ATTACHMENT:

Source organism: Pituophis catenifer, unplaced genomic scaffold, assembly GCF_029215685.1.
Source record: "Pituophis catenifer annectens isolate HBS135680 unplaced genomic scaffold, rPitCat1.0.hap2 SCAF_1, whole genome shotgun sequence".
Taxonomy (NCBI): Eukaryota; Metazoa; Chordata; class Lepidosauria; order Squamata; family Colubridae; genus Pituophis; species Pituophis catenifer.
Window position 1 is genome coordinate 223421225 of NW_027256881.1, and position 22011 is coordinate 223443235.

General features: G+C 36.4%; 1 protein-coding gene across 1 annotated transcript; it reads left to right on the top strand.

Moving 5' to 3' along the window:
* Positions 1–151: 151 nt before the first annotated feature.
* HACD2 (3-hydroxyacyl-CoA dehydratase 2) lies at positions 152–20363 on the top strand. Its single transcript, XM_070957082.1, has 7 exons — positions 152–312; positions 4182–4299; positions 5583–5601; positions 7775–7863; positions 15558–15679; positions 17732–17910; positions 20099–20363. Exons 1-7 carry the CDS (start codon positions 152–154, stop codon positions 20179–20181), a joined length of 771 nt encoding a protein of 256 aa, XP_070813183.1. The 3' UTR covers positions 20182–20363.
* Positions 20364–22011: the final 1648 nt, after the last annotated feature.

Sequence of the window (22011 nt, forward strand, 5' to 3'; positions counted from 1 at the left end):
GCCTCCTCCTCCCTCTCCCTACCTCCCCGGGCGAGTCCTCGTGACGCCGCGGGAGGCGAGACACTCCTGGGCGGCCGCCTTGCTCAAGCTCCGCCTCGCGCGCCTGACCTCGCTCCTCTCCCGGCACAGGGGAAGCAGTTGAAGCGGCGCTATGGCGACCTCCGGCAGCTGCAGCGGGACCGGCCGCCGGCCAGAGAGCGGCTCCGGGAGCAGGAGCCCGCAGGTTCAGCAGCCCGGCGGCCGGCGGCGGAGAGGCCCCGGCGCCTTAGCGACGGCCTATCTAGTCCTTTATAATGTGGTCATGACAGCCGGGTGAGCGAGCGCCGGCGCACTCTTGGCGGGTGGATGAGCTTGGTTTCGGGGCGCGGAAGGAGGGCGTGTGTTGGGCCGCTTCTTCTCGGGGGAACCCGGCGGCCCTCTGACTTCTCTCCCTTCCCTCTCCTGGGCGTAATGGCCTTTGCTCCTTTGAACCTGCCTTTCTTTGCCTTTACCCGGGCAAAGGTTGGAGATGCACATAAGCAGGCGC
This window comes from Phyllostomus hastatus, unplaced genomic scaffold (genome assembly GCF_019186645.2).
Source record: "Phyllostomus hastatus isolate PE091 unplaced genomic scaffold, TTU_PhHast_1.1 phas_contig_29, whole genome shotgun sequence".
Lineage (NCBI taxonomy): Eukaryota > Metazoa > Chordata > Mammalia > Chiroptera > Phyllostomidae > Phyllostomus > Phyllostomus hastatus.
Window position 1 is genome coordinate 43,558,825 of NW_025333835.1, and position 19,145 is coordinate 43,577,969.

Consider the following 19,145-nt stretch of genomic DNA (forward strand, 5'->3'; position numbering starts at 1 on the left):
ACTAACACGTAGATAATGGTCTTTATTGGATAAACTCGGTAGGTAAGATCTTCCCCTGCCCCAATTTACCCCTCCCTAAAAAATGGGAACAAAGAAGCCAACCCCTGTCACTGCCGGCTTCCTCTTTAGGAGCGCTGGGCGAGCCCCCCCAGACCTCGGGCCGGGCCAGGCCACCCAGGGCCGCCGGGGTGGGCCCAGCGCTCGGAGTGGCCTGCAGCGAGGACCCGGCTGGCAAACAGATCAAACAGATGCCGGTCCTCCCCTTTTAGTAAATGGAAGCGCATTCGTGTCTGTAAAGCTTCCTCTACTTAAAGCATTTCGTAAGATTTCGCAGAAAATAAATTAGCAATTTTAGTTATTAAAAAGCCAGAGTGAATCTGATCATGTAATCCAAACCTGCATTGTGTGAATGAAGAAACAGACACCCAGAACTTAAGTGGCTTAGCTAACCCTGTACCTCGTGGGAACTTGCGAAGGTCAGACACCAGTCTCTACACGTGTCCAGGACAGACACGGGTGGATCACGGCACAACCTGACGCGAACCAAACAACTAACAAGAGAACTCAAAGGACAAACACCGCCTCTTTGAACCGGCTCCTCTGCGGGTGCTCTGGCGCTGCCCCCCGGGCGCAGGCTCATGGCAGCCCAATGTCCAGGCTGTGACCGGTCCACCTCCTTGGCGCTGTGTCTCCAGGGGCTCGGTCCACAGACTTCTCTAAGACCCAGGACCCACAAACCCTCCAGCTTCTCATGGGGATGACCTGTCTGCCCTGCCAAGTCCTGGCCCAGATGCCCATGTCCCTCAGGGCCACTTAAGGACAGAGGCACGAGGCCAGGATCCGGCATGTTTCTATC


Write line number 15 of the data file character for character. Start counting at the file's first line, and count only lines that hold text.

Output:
Window position 1 is genome coordinate 43,558,825 of NW_025333835.1, and position 19,145 is coordinate 43,577,969.